Thank you from the bottom of our heart to all who have commented and written heartbroken and touching tributes to our boy. This one just came in from blogfriend Barry Campbell: "I hope you can take comfort in knowing that being a cat in your household has to be one of the very best situations in the world, for anyone, and Baby got to enjoy it for quite some time. Be extra kind to yourself, and Tuck, in the coming days."
"Born a cat, died a gentleman," wrote our sis in the comments to "The saddest day" yesterday, citing for our precious Baby Cakes the William Penn quotation Tuck had suggested nearly fifteen years ago for the "Service of Thanksgiving for the Life of Mary L. Jameson" when our mother died:
And this is the comfort of the good, that the grave cannot hold them, and that they live as soon as they die. Death is no more than a turning of us over from time to eternity. Death is but crossing the world, as friends do the seas; they live in one another still.
"He is risen" Easter 2008 portrait of His Magnificence.
I have had people say to me in the past, “He was ‘only’ a cat!” to which I replied then and would reply now that our domesticated animals have been and continue to be a gift of God …
I think that, in many ways, our interaction with our domesticated friends brings out the very best in our souls. And so, when a beautiful creature like Baby departs our midst, we are diminished in a very painful and very real fashion.
"It's the closest I've ever seen to a cat's looking like Winston Churchill," Tuck said last year of the Babe, foreground in the Bachrach-like sibling portrait above, with Tiny's Madame Thatcher behind.
"He sure was more than just a pussycat," an inconsolable Tuck is telling us as we revisit images and words celebrating the life and times of our irreplaceable Baby Cakes through five years of catblogging, starting in December of 2003.
"He has the most gravitas of any cat I've ever known," Tuck famously said. In this image from March of 2007, dignity fully intact even as he dangles in Tuck's grandfatherly embrace, the magnificent Chelsea Gray had ventured untethered onto the front porch just after a major snowstorm, "whereupon Tuck went out and fetched him back inside, his giant paws fully snowbound."
In homage to that incandescent light, a republication of our June 7, 2008 post "It is no longer a fact but an opinion" below, but first this latest insight from Tuck:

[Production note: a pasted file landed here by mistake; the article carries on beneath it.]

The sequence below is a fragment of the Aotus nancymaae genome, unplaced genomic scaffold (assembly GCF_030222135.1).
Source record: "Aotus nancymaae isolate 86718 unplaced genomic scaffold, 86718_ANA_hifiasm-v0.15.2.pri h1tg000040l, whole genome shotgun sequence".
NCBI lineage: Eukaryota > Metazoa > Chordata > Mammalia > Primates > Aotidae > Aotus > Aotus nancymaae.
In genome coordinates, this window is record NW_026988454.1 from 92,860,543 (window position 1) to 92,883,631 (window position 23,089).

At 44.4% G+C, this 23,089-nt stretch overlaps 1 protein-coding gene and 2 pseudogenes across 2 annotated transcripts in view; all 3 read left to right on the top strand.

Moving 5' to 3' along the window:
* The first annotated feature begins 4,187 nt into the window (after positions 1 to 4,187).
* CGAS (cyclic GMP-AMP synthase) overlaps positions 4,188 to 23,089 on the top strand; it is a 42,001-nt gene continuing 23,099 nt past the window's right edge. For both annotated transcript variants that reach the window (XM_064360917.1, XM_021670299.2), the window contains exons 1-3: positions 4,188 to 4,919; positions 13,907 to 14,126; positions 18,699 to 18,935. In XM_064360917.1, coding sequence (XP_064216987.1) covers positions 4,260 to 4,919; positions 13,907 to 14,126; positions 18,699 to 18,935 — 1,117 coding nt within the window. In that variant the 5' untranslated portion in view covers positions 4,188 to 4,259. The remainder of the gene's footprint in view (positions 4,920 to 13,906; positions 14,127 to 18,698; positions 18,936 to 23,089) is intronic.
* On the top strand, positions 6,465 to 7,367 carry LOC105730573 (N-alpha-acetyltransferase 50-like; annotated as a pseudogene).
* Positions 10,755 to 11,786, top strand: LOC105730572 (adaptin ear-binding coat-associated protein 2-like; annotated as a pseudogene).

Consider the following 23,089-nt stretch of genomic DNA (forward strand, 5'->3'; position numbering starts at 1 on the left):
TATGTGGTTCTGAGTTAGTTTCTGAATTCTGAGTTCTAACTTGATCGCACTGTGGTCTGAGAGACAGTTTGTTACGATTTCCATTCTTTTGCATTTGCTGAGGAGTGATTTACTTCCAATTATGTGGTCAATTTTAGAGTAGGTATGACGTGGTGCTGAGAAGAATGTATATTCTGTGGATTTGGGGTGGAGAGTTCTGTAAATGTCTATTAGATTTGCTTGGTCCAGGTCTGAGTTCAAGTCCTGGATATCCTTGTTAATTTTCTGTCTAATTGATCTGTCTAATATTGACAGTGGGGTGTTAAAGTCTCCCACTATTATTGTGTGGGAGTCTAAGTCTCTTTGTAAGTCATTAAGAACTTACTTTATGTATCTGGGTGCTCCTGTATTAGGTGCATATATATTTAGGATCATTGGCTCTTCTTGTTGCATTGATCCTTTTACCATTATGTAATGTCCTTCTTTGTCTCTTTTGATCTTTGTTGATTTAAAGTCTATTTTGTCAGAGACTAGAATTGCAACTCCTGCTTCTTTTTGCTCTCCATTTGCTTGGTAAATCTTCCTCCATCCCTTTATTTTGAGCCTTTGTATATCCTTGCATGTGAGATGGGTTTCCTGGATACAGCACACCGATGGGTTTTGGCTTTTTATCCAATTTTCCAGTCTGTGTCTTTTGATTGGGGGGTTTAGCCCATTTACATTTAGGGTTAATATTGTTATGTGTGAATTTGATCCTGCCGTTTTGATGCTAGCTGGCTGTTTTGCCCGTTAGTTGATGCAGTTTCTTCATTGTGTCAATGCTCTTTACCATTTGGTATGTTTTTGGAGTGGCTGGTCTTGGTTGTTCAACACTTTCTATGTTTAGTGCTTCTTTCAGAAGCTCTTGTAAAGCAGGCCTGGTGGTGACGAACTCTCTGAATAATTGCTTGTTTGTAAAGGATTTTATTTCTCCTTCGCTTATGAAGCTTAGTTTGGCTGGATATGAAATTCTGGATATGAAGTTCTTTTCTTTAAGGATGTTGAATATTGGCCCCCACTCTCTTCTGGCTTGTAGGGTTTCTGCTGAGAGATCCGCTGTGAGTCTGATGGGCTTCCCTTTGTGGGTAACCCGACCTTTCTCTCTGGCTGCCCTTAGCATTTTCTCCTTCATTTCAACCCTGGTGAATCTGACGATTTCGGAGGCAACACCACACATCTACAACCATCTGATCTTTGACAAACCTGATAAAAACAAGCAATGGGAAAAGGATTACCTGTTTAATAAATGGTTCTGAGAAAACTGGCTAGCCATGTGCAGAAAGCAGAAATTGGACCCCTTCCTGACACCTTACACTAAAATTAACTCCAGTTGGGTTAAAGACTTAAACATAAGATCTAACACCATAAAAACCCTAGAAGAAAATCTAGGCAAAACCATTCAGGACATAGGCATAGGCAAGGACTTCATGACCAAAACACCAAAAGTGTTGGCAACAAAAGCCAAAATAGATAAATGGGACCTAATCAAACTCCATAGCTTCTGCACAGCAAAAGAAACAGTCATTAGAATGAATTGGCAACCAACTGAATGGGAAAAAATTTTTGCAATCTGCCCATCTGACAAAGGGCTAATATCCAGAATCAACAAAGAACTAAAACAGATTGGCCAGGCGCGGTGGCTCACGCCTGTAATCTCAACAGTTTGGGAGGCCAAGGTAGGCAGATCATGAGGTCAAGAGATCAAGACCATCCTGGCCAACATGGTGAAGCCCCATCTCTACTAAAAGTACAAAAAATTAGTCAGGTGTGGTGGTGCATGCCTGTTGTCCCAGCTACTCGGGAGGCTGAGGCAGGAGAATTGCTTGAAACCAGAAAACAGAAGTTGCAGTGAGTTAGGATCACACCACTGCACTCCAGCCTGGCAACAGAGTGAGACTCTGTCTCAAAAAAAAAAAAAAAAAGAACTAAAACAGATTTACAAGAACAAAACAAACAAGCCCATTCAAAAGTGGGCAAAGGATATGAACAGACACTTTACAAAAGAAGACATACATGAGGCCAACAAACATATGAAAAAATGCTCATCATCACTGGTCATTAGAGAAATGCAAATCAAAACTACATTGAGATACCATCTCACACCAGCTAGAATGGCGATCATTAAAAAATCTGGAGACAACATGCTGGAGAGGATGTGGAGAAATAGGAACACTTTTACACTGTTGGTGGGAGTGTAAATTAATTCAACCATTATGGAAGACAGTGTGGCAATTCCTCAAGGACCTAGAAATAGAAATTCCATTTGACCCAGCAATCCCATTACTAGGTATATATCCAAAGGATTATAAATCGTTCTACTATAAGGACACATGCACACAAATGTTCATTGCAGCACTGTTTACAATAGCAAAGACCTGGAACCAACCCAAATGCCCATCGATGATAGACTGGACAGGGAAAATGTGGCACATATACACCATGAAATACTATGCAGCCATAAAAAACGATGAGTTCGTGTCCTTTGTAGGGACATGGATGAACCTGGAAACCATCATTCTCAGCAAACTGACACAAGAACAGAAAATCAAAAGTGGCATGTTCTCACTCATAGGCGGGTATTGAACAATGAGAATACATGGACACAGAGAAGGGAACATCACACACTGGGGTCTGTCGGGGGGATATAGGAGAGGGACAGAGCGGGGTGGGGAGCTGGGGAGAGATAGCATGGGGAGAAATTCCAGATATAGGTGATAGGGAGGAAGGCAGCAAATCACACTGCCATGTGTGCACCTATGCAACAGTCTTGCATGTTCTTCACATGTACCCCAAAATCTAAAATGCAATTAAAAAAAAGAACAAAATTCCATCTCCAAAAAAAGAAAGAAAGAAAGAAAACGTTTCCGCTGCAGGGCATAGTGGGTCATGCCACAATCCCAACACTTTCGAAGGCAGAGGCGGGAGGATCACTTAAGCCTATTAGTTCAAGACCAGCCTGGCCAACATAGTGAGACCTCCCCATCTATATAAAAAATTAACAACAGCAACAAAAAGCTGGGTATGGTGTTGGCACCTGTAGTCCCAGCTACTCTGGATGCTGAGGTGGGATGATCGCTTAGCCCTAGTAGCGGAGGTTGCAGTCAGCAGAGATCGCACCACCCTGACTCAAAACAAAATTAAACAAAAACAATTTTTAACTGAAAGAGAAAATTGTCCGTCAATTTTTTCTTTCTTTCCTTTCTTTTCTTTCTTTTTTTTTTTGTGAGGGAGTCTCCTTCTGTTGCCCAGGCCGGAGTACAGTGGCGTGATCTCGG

Baby had no toys.
I can't think of another cat who has so much ceremony. Everything is prancing and robes and sceptres. He's very friendly and very nice, but it has to be within the rules of the court.
Found objects — in this case, local TV sports graphics and Tuck's model of "America" — become "attributes" illuminating the character of the portrait sitter. Being a cat, Baby doesn't pose, of course. Instead, among the series of quick shutter clicks in the course of a given photo shoot — if we're lucky — we capture Cartier-Bresson's "Decisive Moment." Above, a portrait of Cakes embodying the Olympic ideal, as described at The Olympic Museum website:
Identification of the athlete by his nakedness, a sign of balance and harmony — Gymnasium and palaestra: the education of the body and mind — Hygiene and body care.
The moment an emotion or fact is transformed into a photograph it is no longer a fact but an opinion. There is no such thing as inaccuracy in a photograph. All photographs are accurate. None of them is the truth.
Pallywood enablers, take notice.
More found objects — this time of the "beauty in unexpected places" variety — a DayGlo® orange football appearing to rise, moonlike, atop Tuck's wall outside the kitchen window, the window's white molding suggesting the fluting of an ancient column, the daybreak glow of a light underneath the cabinet creating a halo effect behind Baby's head — become the surrealistic attributes of a cat of mystery [Is there any other kind?]. As regular readers know, Baby Cakes always plays his cards close to the chest.
Attributes? Who needs attributes? The silky peaches-and-cream Sweet Tiny Pea is mistress of her universe, always in control, mysterious and loving it. Here atop the compost box behind the house, she keeps an eye out for intruders. Neighborhood cats, skunks and raccoons have been known to pass this way, with varying results, not always to Tiny's advantage. Never one to cut and run, she, like her brother, is stalwart in her efforts to defend the home turf.
What was that? Body language itself becomes an attribute as Tiny shifts from "Guarded" to "Elevated" alert.
Then, at something cats see or hear that we don't, on to "High" alert.
When the people's dinners arrive — usually about an hour after the animals have had their fill of catfood — "High" alert turns to "Severe Risk." Above, Tiny (left) and Baby focus all of their resources on the threat — the danger of not getting Tuck to surrender some of the food on his plate.
The Think System never fails to deliver. Baby's tastes are cosmopolitan. The Pork Suzette would have to be first among equals, but he is not one to say no to Corny Cornbread Minis, Potato Meltdown, Sweet Potatoes Puree or even frozen peas!